Gymnast Simone Biles Cited Mental Health Concerns in Shock Olympic Exit

The U.S. star was expected to do well in Tokyo.
Photo/s: Loic Venance/AFP

TOKYO -- A tearful Simone Biles said "mental health concerns" were behind her shock withdrawal from the team final on Tuesday with the superstar gymnast's participation in the rest of the Tokyo Olympics now uncertain.

The 24-year-old American arrived in Japan as one of the headline acts of the pandemic-postponed 2020 Games, her diminutive frame shouldering an immense weight of expectation as she pursued a record-equalling nine Olympic titles.

Biles came into the team finals after uncharacteristic stumbles in qualifying that left the U.S. women behind their Russian opponents.

The slate was clean however for Tuesday, but after failing to nail her opening vault Biles' night took a dramatic turn as she walked off the competition floor, causing consternation at the Ariake Gymnastics Centre.

As her team warmed up for the uneven bars, Biles re-emerged, but the U.S. team withdrew her from the rest of the final.

She watched the action unfold alongside her teammates, clapping and even dancing, undercutting any suggestion of an injury. 

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The U.S. quartet were pipped to gold by the Russians who claimed the Olympic women's team title for the first time since the 1992 Barcelona Games. Britain took a surprise bronze medal.

After she collected her silver medal -- Biles was eligible having at least started the final -- the four-time Olympic champion confirmed her shock exit was due to her psychological state.

"I have to do what's right for me and focus on my mental health and not jeopardize my health and my wellbeing," Biles said, with her teammates gathered beside her.

"I just don't trust myself as much as I used to, and I don't know if it's age. I'm a little bit more nervous when I do gymnastics," she admitted.

"I feel like I'm also not having as much fun, and I know that this Olympic Games, I wanted it to be for myself," she said, as she began to cry, and she was comforted by her teammates.

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"It just sucks that it happens here at the Olympics Games. With the year that it's been, I'm really not surprised the way it played out."

'Dealing with the demons'

Biles has spoken openly about her battle with depression after revealing she was among the hundreds of gymnasts sexually abused by former U.S. team doctor Larry Nassar, who is now serving a life prison sentence.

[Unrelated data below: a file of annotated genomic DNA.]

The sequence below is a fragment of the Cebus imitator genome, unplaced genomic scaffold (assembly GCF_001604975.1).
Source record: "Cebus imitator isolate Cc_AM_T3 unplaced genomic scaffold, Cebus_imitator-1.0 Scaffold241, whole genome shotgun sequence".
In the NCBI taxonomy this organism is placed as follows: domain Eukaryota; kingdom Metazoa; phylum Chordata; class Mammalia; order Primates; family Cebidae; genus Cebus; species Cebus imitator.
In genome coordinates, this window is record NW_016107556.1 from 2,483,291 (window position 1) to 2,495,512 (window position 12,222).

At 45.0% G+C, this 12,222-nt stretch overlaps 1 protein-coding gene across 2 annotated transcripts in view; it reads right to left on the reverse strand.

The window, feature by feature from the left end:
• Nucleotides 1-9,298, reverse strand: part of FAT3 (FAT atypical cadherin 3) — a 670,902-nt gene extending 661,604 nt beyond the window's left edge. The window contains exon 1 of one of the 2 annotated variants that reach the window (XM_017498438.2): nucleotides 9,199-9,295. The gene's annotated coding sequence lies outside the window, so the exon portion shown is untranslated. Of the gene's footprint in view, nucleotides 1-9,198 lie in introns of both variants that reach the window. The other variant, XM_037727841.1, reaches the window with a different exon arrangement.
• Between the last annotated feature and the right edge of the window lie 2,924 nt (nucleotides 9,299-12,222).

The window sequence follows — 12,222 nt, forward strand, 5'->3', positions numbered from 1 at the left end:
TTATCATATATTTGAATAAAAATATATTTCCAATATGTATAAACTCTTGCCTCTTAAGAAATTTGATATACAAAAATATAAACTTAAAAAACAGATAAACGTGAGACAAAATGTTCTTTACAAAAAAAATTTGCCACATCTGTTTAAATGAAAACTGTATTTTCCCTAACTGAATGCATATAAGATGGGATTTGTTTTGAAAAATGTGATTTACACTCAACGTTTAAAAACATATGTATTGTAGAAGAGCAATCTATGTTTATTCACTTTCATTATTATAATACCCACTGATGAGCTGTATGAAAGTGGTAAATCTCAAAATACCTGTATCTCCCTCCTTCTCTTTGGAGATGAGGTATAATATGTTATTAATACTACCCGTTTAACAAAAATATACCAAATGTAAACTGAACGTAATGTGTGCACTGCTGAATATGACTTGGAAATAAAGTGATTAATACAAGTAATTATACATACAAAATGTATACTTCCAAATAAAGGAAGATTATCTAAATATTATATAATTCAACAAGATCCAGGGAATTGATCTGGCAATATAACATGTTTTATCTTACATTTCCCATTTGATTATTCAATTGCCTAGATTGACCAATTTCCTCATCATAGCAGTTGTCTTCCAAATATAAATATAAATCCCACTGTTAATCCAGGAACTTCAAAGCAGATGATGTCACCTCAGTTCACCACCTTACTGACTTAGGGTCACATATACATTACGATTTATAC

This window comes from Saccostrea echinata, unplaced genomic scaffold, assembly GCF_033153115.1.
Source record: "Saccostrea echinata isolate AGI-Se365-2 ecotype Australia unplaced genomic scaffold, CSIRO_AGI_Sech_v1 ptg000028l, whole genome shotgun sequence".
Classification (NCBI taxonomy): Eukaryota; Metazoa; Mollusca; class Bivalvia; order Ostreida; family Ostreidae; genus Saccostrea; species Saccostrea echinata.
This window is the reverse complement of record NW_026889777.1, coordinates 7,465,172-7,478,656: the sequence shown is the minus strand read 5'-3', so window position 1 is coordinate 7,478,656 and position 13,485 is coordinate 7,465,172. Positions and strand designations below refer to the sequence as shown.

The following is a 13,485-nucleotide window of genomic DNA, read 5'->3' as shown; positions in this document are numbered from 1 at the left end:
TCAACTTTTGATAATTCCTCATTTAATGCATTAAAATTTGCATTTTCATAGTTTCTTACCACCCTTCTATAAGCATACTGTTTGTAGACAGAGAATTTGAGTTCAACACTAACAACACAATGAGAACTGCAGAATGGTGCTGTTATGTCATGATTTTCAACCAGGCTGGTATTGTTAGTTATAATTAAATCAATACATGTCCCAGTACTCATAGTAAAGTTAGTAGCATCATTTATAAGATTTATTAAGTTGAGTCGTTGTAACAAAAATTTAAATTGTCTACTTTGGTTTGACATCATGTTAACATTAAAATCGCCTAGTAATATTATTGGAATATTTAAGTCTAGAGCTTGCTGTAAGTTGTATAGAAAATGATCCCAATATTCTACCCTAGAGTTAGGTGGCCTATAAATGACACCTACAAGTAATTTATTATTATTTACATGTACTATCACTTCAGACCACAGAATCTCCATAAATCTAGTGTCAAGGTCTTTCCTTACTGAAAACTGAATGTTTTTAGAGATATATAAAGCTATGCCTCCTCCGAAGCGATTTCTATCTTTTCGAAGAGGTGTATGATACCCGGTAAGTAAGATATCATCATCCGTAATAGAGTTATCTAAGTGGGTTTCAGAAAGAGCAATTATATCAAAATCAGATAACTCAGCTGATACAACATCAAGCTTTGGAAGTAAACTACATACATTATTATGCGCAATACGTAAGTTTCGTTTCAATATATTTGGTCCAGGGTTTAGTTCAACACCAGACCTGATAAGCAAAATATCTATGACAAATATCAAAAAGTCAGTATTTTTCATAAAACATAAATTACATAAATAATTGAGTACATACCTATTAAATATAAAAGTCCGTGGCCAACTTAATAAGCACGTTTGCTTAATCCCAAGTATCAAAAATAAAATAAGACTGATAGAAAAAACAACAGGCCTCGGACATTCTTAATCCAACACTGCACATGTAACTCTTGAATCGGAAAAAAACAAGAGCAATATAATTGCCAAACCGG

She said Tuesday that therapy and medicine had helped her, but had not been enough.

"I feel like that's all been going really well but then whenever you get in a high stress situation you kind of freak out. You don't really know how to handle all of those emotions, especially being at the Olympic Games."

"Once I step up onto the mat it's just me and my head, dealing with the demons in my head."

A statement from USA Gymnastics said Biles was suffering from an unspecified "medical issue" and would now face daily assessment to determine whether she will continue her Olympic campaign.

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Biles has qualified for all finals available to her in Tokyo. The next is the all-around event on Thursday.

"We are going to take it a day at a time and we'll see what happens," she said..

In a candid Instagram post on Monday the 24-year-old said she was feeling the pressure during qualifying, admitting: "I truly do feel like I have the weight of the world on my shoulders at times."

If Biles is unable to continue in Tokyo, it would mark a stunning turn of events at a Games she had been expected to dominate.

She is bidding to become the first woman in more than half a century to retain the all-around title, with Soviet gymnast Larisa Latynina's record of nine Olympic gold medals in her sights.

The U.S. team, clearly unbalanced by the drama surrounding their talismanic leader, were foiled in their bid for a third straight Olympic title after wins in London and Rio.

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Led by Angelina Melnikova, Russia prevailed with a total of 169.528. The  US scored 166.096 and Britain had 164.096.

Competing as the Russian Olympic Committee because they are banned from using the Russian flag and anthem due to doping sanctions, the team emulated the Russian men who won gold 24 hours earlier -- the first time in Olympic history one country has won both titles.

While the Russians celebrated, the U.S. team put their arms around Biles.

"She's my idol, she's my inspiration," said teammate Sunisa Lee.

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